When school ended, at 12pm, it was time for lunch. Lunch consisted many times of rice, some kind of boneless meat or a vegetable soup and some kind of fish. It was always accompanied by a cup of tea and was served in the cafeteria, just like the breakfast. The silence rule applied here, too. After lunch, we were allowed some “quiet time” in our cells for about an hour, during which I mainly talked with my 3 cellmates – who have become my friends – or read some kind of book. After that, it was time for our physical training, which was one of the worst experiences at T.J.D.H. It is not that I am so athletic, but having to do innumerable push-ups, sit-ups, pull ups, running and then again exercises, was really exhausting. Playing basketball though was nice and that was the only time we were allowed footwear, too - some kind of plastic slippers that after physical training time were locked in a cupboard, leaving us barefoot again). Then, it was time for showering, which was done simultaneously for all of us. That was terrifying at first. I had never taken a shower in a shower module consisting of 6 shower heads, which means having next and in front of me other 5 naked persons. It was weird at first but having no other choice, as time passed I was only thinking about when my soap is going to need replacing. When finished, we were given new T-shirts and shorts, and if we ran out of something of the property (e.g. toothpaste) we could request it but only after giving the old back. After showering, at 5pm there was counseling and some psychological classes. Two hours later, we were given free time at the Day-Room, where we could play board-games, lend books, watch some –strictly controlled and educational-only- TV. Time always passed quickly on the day-room and it was time to get back to the cells at 8pm, in order to get dinner. Dinner was served in the cells, unlike breakfast and lunch. It usually consisted of fruit, a hotdog or a fishcake and a cup of milk. After dinner, we had to clean our cells and then at 9pm we were required to sleep.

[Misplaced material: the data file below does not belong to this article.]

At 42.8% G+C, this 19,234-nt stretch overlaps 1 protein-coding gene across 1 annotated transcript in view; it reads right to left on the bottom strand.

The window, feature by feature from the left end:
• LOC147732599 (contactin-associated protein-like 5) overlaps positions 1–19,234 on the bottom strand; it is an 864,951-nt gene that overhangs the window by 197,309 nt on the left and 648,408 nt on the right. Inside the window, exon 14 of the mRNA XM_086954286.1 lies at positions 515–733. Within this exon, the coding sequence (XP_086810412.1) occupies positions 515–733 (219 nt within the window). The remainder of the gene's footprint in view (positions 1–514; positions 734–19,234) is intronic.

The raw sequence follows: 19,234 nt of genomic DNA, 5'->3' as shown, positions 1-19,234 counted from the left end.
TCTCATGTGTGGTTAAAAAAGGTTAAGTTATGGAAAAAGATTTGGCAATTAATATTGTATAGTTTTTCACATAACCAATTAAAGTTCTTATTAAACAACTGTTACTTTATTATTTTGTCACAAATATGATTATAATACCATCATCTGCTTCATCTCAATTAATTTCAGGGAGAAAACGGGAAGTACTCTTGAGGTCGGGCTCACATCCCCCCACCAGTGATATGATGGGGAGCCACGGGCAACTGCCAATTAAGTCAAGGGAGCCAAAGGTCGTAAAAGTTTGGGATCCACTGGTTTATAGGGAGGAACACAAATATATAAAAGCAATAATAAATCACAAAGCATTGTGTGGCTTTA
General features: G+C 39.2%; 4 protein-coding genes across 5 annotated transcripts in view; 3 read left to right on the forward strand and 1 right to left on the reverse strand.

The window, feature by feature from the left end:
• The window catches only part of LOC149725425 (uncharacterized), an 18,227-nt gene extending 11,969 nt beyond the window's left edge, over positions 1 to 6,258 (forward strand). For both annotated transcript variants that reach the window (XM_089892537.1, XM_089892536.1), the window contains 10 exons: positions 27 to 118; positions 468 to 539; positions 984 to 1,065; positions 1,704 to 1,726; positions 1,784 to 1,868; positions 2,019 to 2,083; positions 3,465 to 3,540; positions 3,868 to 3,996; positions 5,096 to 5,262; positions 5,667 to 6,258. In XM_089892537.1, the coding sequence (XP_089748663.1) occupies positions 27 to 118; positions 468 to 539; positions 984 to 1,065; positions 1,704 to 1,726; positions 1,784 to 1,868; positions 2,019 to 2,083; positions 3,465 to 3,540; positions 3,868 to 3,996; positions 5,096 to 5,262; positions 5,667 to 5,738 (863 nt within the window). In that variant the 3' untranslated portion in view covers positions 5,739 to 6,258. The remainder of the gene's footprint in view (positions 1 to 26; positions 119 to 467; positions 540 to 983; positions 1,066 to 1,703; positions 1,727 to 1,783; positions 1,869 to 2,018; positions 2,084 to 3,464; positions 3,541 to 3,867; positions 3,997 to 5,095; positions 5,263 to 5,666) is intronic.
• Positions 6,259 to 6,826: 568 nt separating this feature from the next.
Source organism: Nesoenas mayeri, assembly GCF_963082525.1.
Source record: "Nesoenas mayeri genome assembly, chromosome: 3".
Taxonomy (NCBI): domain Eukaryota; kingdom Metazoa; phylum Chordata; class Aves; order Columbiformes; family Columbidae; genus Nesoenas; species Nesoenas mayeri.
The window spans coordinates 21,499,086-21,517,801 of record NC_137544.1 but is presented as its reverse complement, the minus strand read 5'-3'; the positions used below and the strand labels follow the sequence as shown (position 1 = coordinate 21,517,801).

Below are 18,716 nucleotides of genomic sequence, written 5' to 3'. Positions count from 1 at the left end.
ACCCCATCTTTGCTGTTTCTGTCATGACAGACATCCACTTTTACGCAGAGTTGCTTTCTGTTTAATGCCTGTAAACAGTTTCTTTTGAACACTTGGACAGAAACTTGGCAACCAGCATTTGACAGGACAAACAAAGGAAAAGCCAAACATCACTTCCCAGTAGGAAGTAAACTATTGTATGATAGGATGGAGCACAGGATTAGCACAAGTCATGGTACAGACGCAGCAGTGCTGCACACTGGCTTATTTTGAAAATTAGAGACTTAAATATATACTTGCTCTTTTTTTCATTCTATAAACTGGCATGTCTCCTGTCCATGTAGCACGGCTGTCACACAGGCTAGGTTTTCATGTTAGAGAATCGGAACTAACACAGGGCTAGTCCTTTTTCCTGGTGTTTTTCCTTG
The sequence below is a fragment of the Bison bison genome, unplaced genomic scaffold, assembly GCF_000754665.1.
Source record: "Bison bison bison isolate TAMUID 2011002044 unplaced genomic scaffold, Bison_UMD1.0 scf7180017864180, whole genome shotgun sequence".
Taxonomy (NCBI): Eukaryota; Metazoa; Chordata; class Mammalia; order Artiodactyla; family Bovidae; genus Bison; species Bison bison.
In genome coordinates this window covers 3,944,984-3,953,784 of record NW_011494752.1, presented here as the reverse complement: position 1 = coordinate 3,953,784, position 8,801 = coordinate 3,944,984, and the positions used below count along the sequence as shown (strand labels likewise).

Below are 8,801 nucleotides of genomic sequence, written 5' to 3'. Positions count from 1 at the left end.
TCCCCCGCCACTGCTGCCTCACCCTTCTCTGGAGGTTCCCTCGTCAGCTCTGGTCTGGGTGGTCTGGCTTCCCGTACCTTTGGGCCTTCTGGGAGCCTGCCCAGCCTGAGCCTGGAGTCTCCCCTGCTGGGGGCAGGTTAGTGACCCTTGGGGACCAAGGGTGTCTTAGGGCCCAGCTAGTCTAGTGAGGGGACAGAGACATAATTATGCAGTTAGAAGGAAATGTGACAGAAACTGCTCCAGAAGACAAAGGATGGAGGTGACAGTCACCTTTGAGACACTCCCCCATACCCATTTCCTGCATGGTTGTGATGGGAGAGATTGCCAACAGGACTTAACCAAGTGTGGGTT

Visitation was only allowed once a week. It lasted only 45 minutes and it was no contact, as we had to speak through a phone and watch the visitor through glass. The only visitors allowed are immediate family members – for me only my dad and my mam and your attorney. My dad came every week and my mother whenever she was able to (so much distance…), about once a month. I was allowed visiting at Sunday during day-room time, due to my surname. It was such a precious experience to be able to speak with your loved ones. I missed them all a lot while there and I was always looking forward for their visits. The only negative fact was the strip-search after visitation, but I got it over. The first letter of your surname indicates the day, you can have visitors. Apart, from visits the only other way to communicate with the outside was the letters. I could receive any number of letters a week, though I could only send 3 each week. This, because the cost of sending the letters was not ours. Both incoming and outgoing letters were checked for contraband; except when received or sent to a lawyer. I tried to write letters mainly to my mother who was really away and missed me, to my friends back home and the third one either to my dad, my grandmother in Taipei or someone else. Phone calling was strictly prohibited and I never used a phone, while in detention.


To be continued.
I can relate to your experience.I was incarcerated several years back. I was incarcerated for 15 months. The entire time i was in jail from booking procedure (asking medical questions, finger printed, photographed, assigned bedding etc) until the time i was released, i wasnt given any footwear, no underwear and no socks. All i was provided was a long sleeve shirt with the prison logo and prison pants (i guess they figure since your gonna be barefoot the entire time day and night that the long sleeve shirt and pants will keep you warm? but when your barefoot all day and night on concrete floors in the prison your feet get COLLLLLLLLLD which makes you cold. I had asked for socks or even slippers many times but id swear the guards just brushed it off each time i asked. Finally after not getting any socks or slippers after several times asking i was aware it was customary to remain barefoot. After all they see us as a prisoner. Were there for a reason after all, Why be allowed luxuries. After a while i did get used to going barefoot. People were worried id "get" a fungus or something growing in the showers....i personally never had any issues the entire 15 months going barefoot in prison.